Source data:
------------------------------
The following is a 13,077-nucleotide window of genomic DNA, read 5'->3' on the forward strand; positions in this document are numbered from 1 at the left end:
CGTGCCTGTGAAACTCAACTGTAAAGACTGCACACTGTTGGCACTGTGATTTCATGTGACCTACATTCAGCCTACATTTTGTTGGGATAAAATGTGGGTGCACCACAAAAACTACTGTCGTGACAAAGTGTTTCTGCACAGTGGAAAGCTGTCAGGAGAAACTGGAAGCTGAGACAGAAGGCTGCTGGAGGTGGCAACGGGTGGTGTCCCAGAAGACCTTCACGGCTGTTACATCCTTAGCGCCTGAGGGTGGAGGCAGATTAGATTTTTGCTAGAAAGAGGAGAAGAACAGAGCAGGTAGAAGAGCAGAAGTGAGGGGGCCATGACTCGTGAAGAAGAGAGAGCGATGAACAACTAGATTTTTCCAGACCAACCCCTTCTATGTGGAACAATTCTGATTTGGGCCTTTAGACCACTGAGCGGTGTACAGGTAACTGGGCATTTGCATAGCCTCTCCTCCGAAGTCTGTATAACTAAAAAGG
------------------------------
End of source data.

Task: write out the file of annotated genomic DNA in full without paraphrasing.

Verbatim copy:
The following is a 13,077-nucleotide window of genomic DNA, read 5'->3' on the forward strand; positions in this document are numbered from 1 at the left end:
CGTGCCTGTGAAACTCAACTGTAAAGACTGCACACTGTTGGCACTGTGATTTCATGTGACCTACATTCAGCCTACATTTTGTTGGGATAAAATGTGGGTGCACCACAAAAACTACTGTCGTGACAAAGTGTTTCTGCACAGTGGAAAGCTGTCAGGAGAAACTGGAAGCTGAGACAGAAGGCTGCTGGAGGTGGCAACGGGTGGTGTCCCAGAAGACCTTCACGGCTGTTACATCCTTAGCGCCTGAGGGTGGAGGCAGATTAGATTTTTGCTAGAAAGAGGAGAAGAACAGAGCAGGTAGAAGAGCAGAAGTGAGGGGGCCATGACTCGTGAAGAAGAGAGAGCGATGAACAACTAGATTTTTCCAGACCAACCCCTTCTATGTGGAACAATTCTGATTTGGGCCTTTAGACCACTGAGCGGTGTACAGGTAACTGGGCATTTGCATAGCCTCTCCTCCGAAGTCTGTATAACTAAAAAGG